Read more: How the bacterial protective shell is adapted to challenging environments

Gene amplification – the fast track to infection

Wang et al Science[2016-06-30] Researchers at Umeå University are first to discover that bacteria can multiply disease-inducing genes which are needed to rapidly cause infection. The results were published in Science on 30 June 2016.

More than 22 years ago, researchers at Umeå University were first to discover an infection strategy of human pathogenic Yersinia bacteria – a protein structure in bacterial cell-walls that resembled a syringe. The structure, named “Type III secretion system” or T3SS, makes it possible to transfer bacterial proteins into the host cell and destroy its metabolism.

After the discovery, researchers have found T3SS in several other bacteria species and T3SS has proven to be a common infection mechanism that pathogens, i.e. an infectious agent such as a virus or bacterium, use to destroy host cells. Now, Umeå researchers are again first to find a link between infection and rapid production of the essential proteins needed to form “the poisonous syringe”.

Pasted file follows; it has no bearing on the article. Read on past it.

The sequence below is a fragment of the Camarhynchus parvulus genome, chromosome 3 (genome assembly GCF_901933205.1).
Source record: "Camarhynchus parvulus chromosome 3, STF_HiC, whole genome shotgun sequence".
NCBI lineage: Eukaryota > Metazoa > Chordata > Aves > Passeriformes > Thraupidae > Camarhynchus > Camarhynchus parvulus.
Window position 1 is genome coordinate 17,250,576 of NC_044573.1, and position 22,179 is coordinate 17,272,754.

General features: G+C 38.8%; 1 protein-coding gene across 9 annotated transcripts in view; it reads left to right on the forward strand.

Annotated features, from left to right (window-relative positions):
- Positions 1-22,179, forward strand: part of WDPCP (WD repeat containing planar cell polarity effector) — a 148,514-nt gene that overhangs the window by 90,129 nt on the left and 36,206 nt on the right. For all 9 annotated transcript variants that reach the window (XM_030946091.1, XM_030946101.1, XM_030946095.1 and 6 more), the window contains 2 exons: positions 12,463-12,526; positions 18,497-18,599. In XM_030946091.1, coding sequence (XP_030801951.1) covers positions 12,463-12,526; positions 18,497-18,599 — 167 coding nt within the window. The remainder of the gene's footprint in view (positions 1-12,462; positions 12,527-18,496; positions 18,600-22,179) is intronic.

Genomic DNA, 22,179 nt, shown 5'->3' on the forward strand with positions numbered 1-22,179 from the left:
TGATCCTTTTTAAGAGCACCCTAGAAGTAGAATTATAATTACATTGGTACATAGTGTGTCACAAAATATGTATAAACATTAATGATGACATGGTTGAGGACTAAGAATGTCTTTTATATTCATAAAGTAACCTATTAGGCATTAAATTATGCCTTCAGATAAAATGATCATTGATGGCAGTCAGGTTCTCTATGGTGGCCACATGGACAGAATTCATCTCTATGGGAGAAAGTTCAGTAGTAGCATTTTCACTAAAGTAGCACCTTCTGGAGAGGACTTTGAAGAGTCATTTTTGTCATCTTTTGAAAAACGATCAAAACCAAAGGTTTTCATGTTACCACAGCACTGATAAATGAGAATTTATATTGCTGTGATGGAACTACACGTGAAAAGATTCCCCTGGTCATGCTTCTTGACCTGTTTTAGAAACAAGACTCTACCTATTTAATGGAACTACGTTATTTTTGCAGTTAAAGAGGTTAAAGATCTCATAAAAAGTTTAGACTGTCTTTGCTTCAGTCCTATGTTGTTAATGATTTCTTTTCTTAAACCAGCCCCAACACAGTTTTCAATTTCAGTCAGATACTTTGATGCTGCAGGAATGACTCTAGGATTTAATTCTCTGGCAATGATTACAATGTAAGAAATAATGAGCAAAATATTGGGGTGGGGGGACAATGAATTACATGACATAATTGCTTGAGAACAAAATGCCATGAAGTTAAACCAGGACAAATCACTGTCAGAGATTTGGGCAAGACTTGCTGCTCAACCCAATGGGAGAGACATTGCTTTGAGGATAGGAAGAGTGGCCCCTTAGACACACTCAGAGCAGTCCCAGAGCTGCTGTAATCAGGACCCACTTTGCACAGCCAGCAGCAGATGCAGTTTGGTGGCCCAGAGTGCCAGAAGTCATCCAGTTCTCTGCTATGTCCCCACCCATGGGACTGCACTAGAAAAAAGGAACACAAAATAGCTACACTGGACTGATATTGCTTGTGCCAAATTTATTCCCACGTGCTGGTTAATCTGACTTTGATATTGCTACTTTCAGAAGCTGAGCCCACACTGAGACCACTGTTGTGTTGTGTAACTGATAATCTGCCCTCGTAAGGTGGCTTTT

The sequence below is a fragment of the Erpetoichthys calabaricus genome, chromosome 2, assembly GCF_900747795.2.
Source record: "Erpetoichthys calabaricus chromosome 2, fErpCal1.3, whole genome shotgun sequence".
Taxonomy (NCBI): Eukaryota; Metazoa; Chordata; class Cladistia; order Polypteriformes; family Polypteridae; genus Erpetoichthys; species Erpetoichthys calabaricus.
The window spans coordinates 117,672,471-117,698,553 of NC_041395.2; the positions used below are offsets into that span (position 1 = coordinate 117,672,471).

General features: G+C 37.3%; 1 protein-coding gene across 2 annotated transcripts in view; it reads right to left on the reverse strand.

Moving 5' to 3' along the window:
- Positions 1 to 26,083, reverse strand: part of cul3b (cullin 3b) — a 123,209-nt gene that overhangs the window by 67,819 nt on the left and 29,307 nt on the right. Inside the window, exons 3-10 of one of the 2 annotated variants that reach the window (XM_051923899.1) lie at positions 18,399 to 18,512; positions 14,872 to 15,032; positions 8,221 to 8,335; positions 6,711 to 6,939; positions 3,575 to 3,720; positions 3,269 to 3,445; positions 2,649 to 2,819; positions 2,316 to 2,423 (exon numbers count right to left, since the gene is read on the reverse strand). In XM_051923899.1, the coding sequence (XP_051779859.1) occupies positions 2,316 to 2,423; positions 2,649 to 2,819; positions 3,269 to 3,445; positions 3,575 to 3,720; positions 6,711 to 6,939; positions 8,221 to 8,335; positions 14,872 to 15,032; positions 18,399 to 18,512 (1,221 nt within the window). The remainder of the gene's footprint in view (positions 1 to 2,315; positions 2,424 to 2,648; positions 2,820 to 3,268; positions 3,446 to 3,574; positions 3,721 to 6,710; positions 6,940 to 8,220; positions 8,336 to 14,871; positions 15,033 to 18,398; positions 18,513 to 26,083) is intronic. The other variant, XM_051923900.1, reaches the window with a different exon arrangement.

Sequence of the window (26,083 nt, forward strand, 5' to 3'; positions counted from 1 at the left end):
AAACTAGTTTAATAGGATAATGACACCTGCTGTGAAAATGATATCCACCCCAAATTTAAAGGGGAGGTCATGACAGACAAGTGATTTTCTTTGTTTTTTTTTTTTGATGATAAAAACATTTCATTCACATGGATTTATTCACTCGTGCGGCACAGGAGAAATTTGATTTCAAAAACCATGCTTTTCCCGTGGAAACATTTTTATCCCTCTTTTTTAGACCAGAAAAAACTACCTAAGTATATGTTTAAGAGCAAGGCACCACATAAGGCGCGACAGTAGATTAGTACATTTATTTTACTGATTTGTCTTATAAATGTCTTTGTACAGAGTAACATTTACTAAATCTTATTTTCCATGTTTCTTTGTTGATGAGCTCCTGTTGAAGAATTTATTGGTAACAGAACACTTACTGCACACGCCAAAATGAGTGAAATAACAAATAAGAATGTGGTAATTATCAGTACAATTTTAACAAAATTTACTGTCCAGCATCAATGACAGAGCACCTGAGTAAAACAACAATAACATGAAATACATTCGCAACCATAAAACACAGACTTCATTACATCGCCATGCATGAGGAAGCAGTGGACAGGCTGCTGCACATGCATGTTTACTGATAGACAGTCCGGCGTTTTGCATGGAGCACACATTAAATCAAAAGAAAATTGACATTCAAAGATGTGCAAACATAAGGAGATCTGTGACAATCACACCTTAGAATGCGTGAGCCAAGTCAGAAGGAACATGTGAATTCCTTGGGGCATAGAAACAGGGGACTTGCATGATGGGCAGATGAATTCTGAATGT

Read more: Gene amplification – the fast track to infection

Emmanuelle Charpentier about MIMS (2015):
“A sense of high-level education and high-level research, a respect for excellent research, an understanding of support for basic research, for long—term training of PhD students and understanding that good research also comes with time, good working conditions, a sense of community joining forces and reduced administrative burden, respect for junior scientists.” 

Emmanuelle Charpentier on YouTube